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News brief: Virginia election, vaccines for kids, Supreme Court gun case

STEVE INSKEEP, HOST:

Republicans had a big night in Virginia.

NOEL KING, HOST:

That's right. Glenn Youngkin, who is new to politics, beat the Democrat, former Governor Terry McAuliffe.

(SOUNDBITE OF ARCHIVED RECORDING)

GLENN YOUNGKIN: Together, together, we will change the trajectory of this commonwealth.

(CHEERING)

KING: Another governor's race in normally deep blue New Jersey is too close to call at this point.

INSKEEP: Let's talk more about Virginia and more with NPR senior political editor and correspondent Domenico Montanaro. Domenico, good morning.

DOMENICO MONTANARO, BYLINE: Hey there, Steve.

INSKEEP: Thanks for being up early after what I assume was a rather late night, although not that late a night. It was pretty clear that Youngkin had won. What was your takeaway from that?

MONTANARO: Well, the Virginia result was an upset in a state that's trended Democratic over the past decade or so, but Democrats there were bracing for the possibility of a loss. New Jersey, though, in the razor-tight margin there with Jack Ciattarelli in the lead was not something they thought would happen. The two results really show that the Republican energy and anger over education, race, mask mandates was real and was enough to get conservative base voters out to the polls even without Trump on the ballot, which is a big thing. It's a real gut punch to the Democratic political establishment. It's had very little good news over the last few months and is a pretty bad sign for the party as it hopes to retain control of Congress heading into next year.

INSKEEP: I guess we should be clear. As you and I are talking, New Jersey is undecided but far, far closer than anybody expected it to be. And of course, we'll have the latest on NPR News as we learn more from that race. But in general, a big Republican night, especially in Virginia, where Republicans made education an important issue for them. Did it work for them?

MONTANARO: Well, Youngkin definitely campaigned on it. It's been where all the conservative energy has been throughout the summer. We've seen those school board meetings kind of overrun with angry, mostly white, conservative parents. And exit polls backed that up as the issue of education, which isn't traditionally high on the list of priorities when you ask about all of the issues in the country, really shot up. And Youngkin really did well with those who thought that parents, for example, should have a lot of say in their classrooms. And McAuliffe, the Democratic candidate, Terry McAuliffe, got in trouble by saying that he didn't think that parents should have say, you know, to tell schools how they should teach. It was related to something a little bit different. But Republicans were able to, you know, latch on to that. McAuliffe had called this a racist dog whistle because what conservatives are accusing schools of teaching is an academic concept called critical race theory. It's not being taught in schools generally. It's a legal framework taught in law schools about how racism is embedded in society. But this culture war issue really caught on like wildfire.

INSKEEP: Let me ask you about Donald Trump and how he factored into this because Glenn Youngkin, the Republican, was running knowing that he wanted Trump supporters but that they were not enough to win Virginia, based on the 2020 results anyway. How did he manage to run with Trump but away from Trump?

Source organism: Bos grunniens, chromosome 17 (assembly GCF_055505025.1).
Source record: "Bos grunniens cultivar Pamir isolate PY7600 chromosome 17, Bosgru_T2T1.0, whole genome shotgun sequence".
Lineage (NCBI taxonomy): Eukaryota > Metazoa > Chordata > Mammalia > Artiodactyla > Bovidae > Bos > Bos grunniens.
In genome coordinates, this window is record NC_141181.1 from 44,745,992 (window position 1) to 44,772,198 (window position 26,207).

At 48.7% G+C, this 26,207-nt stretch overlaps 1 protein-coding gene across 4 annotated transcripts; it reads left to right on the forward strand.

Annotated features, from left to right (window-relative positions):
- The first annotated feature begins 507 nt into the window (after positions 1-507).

MONTANARO: Boy, he really walked a delicate line, did a real tightrope walk when it came to Trump because it suggests here that Republicans have figured out a way to run in this post-Trump era. He really created Youngkin a roadmap for Republicans to emulate. And I think you're going to see that in a lot of swing areas, a lot of suburban districts, where he was, you know, painted this image of himself as a non-offensive suburban dad and businessman. He had this fleece vest and a smile all the time, didn't appear on stage with Trump, though he accepted his endorsement. He certainly played into some of those issues that the Trump base cared about like we talked about education. And while he was going on conservative media with talking points that made the right happy, he was running ads in the state that played up his softer side. So expect this model to be emulated in race after race in swing areas over the next year for Republicans.

INSKEEP: Different messages for different constituencies in a divided and fragmented electorate. Domenico, thanks so much.

MONTANARO: You're welcome.

INSKEEP: That's NPR's Domenico Montanaro.

(SOUNDBITE OF MUSIC)

INSKEEP: We learned last night that kids between the ages of 5 and 11 are now authorized to get shots to protect them from COVID 19.

KING: That's right. Advisers to the CDC voted unanimously to recommend the vaccine for younger kids, and then the director of the CDC endorsed it last night.

INSKEEP: NPR's Allison Aubrey joins us as she so often does at moments like this, vital moments in the COVID pandemic. Allison, good morning.

ALLISON AUBREY, BYLINE: Good morning, Steve.

INSKEEP: OK, so a unanimous vote in favor of recommending vaccinations. I guess that's what you'd like to see. What was the case that made this compelling for 5- to 11-year-olds?

AUBREY: You know, the advisers really brought to light that though many kids do get only mild symptoms from COVID, there are a lot of serious cases. More than 700 children have died from COVID. Among 5- to 11-year-olds, there have been 172 deaths, more than 8,300 hospitalizations. Here's one of the panel members, Dr. Oliver Brooks, explaining his vote.

(SOUNDBITE OF ARCHIVED RECORDING)

OLIVER BROOKS: The bottom line is the data showed here today that the vaccine is safe and effective. So children are dying and we can reduce hospitalizations, cases and deaths with the safe and effective vaccine that will benefit the community.

AUBREY: Now, polls show that many parents are on the fence about this, but there are plenty of eager parents, too. I plan to get my 10-year-old daughter vaccinated at the first opportunity.

INSKEEP: Well, we may be right behind you in line or right in front of you. Who knows? We'll see how that goes.

AUBREY: (Laughter).

INSKEEP: But is it already possible like today to go out and get a shot if you are one of the parents who's eager?